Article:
A History of the County of Oxford: Volume 12, Wootton Hundred (South) Including Woodstock. Originally published by Victoria County History, London, 1990.
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No school was recorded in Shipton-on-Cherwell until 1808 when William Turner and the rector paid an old woman to teach c. 20 children in an evening school. (fn. 63) In 1815 there was a day school, attended by 4 boys and 5 girls, and the parish clerk taught 20 children in a Sunday school. (fn. 64) A day school attended by 20 children and supported by their parents was reported in 1817 and 1833 but had ceased by 1854 when only the Sunday school survived. (fn. 65)
In 1854 a school was built on land belonging to V. J. Turner; it was supported by children's pence, by Turner or his tenant, and by New College. (fn. 66) In 1868 the day school was attended by 12 boys and 17 girls, and a further 13 working boys attended a night school; the rector would not admit boys under 12 to the night school, considering they should be at day school. (fn. 67) Attendance at the day school had fallen to 12 boys and 8 girls by 1871, although the school could accommodate 33. (fn. 68) The building seems to have been enlarged in the 1870s, and in 1880, when a government grant was first received, it had room for 41 children although only 10 attended. (fn. 69) Attendance rose to 18 in 1890 and to 24 in 1906, but in 1926, despite local protests, the school was closed because of low numbers. (fn. 70) The building, then in ruins, was demolished c. 1969. (fn. 71)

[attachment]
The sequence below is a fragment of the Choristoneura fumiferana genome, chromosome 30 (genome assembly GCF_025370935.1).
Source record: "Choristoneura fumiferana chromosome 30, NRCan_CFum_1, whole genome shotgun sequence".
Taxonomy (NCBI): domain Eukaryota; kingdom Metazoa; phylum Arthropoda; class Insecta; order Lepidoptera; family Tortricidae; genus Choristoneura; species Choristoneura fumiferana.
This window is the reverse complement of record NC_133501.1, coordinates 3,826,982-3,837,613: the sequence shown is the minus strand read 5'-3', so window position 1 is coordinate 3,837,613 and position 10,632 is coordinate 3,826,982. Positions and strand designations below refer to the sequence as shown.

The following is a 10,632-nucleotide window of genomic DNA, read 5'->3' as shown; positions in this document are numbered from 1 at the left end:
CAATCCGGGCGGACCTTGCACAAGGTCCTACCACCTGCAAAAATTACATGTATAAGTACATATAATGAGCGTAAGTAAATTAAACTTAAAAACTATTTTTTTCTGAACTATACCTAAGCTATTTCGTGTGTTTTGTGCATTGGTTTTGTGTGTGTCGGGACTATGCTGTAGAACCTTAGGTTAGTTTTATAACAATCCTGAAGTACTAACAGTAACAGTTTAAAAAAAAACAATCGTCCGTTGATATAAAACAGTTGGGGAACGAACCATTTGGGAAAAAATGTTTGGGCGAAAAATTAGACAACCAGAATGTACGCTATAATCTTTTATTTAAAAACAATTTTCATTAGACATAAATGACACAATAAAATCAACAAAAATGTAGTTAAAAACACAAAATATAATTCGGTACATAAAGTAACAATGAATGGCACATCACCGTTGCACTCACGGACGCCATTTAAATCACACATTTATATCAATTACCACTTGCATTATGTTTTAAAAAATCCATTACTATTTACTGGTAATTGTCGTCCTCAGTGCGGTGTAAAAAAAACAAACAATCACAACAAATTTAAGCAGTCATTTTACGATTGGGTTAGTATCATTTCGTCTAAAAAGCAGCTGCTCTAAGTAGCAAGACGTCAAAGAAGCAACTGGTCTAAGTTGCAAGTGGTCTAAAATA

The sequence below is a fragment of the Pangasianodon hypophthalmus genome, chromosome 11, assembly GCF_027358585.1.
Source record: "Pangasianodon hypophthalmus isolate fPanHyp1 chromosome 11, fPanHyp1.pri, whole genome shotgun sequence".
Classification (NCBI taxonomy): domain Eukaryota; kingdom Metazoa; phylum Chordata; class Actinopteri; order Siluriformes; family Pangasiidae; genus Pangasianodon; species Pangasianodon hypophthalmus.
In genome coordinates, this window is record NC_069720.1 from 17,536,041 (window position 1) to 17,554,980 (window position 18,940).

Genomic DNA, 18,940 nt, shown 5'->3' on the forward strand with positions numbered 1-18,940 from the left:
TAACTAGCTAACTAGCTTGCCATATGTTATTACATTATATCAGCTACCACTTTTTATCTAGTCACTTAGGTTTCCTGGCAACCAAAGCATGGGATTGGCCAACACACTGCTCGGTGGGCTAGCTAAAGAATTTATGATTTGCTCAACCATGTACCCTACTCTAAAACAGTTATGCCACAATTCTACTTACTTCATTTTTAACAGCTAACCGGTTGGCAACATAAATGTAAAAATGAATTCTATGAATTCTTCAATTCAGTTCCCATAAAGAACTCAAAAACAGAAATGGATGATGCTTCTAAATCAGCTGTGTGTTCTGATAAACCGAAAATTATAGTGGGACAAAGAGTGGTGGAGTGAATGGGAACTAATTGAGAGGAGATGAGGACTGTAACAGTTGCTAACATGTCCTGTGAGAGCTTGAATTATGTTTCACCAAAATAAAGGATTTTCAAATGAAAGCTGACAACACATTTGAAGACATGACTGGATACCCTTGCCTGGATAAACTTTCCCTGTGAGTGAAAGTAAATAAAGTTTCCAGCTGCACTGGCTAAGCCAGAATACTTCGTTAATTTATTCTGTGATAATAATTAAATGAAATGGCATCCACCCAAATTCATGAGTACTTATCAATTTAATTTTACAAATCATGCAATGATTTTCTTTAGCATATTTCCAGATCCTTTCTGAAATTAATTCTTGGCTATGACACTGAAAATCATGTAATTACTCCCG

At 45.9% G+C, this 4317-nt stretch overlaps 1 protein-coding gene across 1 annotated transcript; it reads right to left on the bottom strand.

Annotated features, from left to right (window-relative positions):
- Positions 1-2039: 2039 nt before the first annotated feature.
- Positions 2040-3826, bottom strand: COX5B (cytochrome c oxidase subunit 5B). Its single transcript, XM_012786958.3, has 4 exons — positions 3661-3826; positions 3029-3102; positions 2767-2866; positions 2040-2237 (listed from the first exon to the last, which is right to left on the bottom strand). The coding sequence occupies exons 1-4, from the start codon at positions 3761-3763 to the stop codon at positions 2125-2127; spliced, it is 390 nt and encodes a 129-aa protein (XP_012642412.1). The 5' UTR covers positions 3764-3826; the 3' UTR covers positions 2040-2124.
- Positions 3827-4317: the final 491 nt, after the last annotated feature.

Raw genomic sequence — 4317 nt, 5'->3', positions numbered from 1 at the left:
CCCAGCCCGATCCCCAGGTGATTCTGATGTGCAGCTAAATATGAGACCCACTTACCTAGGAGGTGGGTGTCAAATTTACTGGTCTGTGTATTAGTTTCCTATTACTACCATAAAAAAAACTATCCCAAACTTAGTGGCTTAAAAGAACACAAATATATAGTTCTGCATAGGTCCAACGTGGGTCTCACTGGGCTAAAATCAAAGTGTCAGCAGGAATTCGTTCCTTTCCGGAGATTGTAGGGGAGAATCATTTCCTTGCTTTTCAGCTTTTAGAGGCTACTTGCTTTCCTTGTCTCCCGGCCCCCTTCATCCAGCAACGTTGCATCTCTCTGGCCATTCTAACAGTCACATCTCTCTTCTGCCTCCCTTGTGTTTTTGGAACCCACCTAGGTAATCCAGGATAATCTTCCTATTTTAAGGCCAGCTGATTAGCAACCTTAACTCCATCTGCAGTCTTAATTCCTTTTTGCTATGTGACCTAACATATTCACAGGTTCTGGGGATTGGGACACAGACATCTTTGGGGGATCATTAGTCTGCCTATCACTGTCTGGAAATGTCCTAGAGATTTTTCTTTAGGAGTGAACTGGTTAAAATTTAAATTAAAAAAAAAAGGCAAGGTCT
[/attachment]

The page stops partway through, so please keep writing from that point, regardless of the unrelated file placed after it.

CHARITIES FOR THE POOR. The inclosure Act of 1768 allotted 4 a. of furze to the poor for fuel. By 1967 the land had long ceased to be used for that or any other charitable purpose, and the trustees applied to the Charity Commissioners for a scheme to regulate its use. Under a Scheme of 1969 the land was leased, and the rent, £52 in 1979, applied to relief in need. (fn. 72)